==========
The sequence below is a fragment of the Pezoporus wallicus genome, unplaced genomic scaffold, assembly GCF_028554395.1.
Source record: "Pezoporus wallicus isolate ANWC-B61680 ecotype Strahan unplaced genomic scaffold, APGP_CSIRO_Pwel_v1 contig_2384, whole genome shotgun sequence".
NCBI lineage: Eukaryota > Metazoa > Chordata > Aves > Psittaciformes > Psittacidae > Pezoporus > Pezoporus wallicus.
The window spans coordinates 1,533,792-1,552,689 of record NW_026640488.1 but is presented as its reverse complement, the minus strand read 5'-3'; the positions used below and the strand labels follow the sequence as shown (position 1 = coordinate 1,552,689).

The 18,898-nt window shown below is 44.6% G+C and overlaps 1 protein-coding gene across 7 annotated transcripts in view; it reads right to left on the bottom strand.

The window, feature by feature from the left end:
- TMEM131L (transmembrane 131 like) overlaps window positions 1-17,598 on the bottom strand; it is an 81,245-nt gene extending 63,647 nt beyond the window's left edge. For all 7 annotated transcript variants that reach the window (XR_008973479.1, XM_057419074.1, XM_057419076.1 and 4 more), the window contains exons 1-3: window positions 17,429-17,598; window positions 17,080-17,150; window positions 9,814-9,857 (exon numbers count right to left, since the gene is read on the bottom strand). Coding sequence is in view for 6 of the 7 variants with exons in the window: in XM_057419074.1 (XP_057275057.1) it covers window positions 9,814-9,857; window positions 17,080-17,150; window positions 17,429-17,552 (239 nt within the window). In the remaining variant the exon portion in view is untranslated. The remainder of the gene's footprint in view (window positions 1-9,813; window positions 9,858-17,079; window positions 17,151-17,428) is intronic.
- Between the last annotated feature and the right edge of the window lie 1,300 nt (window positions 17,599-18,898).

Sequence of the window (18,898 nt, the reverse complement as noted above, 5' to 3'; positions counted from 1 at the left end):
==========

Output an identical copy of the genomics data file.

The sequence below is a fragment of the Pezoporus wallicus genome, unplaced genomic scaffold, assembly GCF_028554395.1.
Source record: "Pezoporus wallicus isolate ANWC-B61680 ecotype Strahan unplaced genomic scaffold, APGP_CSIRO_Pwel_v1 contig_2384, whole genome shotgun sequence".
NCBI lineage: Eukaryota > Metazoa > Chordata > Aves > Psittaciformes > Psittacidae > Pezoporus > Pezoporus wallicus.
The window spans coordinates 1,533,792-1,552,689 of record NW_026640488.1 but is presented as its reverse complement, the minus strand read 5'-3'; the positions used below and the strand labels follow the sequence as shown (position 1 = coordinate 1,552,689).

The 18,898-nt window shown below is 44.6% G+C and overlaps 1 protein-coding gene across 7 annotated transcripts in view; it reads right to left on the bottom strand.

The window, feature by feature from the left end:
- TMEM131L (transmembrane 131 like) overlaps window positions 1-17,598 on the bottom strand; it is an 81,245-nt gene extending 63,647 nt beyond the window's left edge. For all 7 annotated transcript variants that reach the window (XR_008973479.1, XM_057419074.1, XM_057419076.1 and 4 more), the window contains exons 1-3: window positions 17,429-17,598; window positions 17,080-17,150; window positions 9,814-9,857 (exon numbers count right to left, since the gene is read on the bottom strand). Coding sequence is in view for 6 of the 7 variants with exons in the window: in XM_057419074.1 (XP_057275057.1) it covers window positions 9,814-9,857; window positions 17,080-17,150; window positions 17,429-17,552 (239 nt within the window). In the remaining variant the exon portion in view is untranslated. The remainder of the gene's footprint in view (window positions 1-9,813; window positions 9,858-17,079; window positions 17,151-17,428) is intronic.
- Between the last annotated feature and the right edge of the window lie 1,300 nt (window positions 17,599-18,898).

Sequence of the window (18,898 nt, the reverse complement as noted above, 5' to 3'; positions counted from 1 at the left end):